After an hourslong standoff Thursday, a hostage situation at a Wells Fargo bank in Minnesota ended without any injuries and an arrest, authorities said.
“A peaceful resolution, the best outcome we could have today,” said St. Cloud Police Chief Blair Anderson said at a news conference late Thursday.
Anderson described the suspect, identified as Ray Reco McNeary, as a disgruntled customer upset about a prior transaction. The branch manager called the police, Anderson said, and a short time later police received a panic alarm from the bank.
Customers fled, Anderson said, but five bank employees were held hostage inside the bank. And then McNeary asked police to call the FBI.
“That collaborative effort, those relationships… those were valuable to us today,” Anderson said of the FBI’s quick response.
Throughout the incident, it was unclear if McNeary had a weapon, Anderson said, and investigators are still searching and clearing the bank.
According to Anderson, some of the hostages were released by McNeary, while some “made a run for the door and made it out.” The last hostage that was being held took a chance, said Anderson, and ran for the door and tactical units made entry behind him to take McNeary into custody.
Anderson told reporters that the police department has had numerous contacts with McNeary over the past decade, including violent crimes.
Just before 2 p.m., police were sent to the Wells Fargo Bank at 200-33rd Ave. S in St. Cloud, Minnesota, about 65 miles northwest of Minneapolis, for a possible robbery in progress, according to St. Cloud Police Lt. Lori Ellering.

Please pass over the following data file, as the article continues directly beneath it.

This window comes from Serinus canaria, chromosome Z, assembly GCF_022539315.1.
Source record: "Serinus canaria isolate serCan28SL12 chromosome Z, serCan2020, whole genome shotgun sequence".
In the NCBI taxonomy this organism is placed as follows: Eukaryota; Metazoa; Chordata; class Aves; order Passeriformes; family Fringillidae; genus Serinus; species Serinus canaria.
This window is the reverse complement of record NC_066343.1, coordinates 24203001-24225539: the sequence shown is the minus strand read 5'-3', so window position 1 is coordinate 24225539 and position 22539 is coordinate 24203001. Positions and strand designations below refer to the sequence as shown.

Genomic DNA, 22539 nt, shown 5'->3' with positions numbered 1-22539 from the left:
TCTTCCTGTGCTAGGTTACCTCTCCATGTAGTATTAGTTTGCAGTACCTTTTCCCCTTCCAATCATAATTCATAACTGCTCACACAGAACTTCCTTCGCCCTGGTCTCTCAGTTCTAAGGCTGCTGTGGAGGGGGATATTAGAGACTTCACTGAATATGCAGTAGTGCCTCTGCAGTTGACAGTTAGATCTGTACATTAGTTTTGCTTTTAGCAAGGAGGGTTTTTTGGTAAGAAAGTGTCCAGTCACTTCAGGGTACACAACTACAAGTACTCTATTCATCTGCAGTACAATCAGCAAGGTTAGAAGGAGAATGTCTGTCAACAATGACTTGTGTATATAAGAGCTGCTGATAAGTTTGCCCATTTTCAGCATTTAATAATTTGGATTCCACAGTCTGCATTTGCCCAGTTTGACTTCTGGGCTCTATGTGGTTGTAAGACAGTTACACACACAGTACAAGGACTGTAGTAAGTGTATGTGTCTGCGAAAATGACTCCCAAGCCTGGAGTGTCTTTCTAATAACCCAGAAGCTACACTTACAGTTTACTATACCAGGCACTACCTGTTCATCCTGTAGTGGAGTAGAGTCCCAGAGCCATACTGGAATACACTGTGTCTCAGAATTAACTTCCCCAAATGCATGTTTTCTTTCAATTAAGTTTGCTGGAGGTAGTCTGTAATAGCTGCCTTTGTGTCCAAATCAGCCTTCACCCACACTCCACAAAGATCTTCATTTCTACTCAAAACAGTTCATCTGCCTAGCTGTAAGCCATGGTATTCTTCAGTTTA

“There are an undisclosed number of bank employees being held hostage inside,” Ellering confirmed earlier in the afternoon. “There are no reports of injuries. The SCPD and FBI are working together on this incident and are working with SWAT resources on scene.”
A bank spokesperson confirmed to the St. Cloud Times, part of the USA TODAY Network, that there was a hostage situation Wells Fargo’s St. Cloud South branch.
“We can confirm a hostage situation at Wells Fargo’s St. Cloud South branch, located at 200 33rd Avenue South,” said Staci Schiller, Wells Fargo spokesperson. “We are cooperating with local law enforcement and will do whatever we can to assist the authorities in their investigation.
“We recognize this is a traumatic moment for the community and our colleagues. The safety and security of our customers and employees is our most important priority.”
Police closed access near the bank and a crowd of onlookers gathered nearby.
The crowd was over 200 people, with many pulling their cars right up to the edge of nearby parking lots to get a good view. Police told onlookers “if you can see the window, they can see you,” to caution them, but even after police tape was set up, people still crowded to the line to watch the situation.
Many cheered when some of the hostages were released.
The first hostage was released to awaiting armed law enforcement at 6:30 p.m. CT Thursday evening, according to a video posted by a local TV reporter. In the video, someone inside also hurls what appears to be a wad of cash out the door, and the bills float in the air for several seconds.
Several dozen people had watched the spectacle at the bank from a safe distance. Many cheered when some of the hostages were released.
Police and FBI had worked with SWAT teams to watch over the bank.
Law enforcement officials initially said an unspecified number of hostages were being held by a male suspect.
St. Cloud resident Abdi Kadir told the Minneapolis Star-Tribune he was in the bank drive-through when the teller hurriedly told him to leave. As he drove off, he saw people running out the bank’s front door, he said.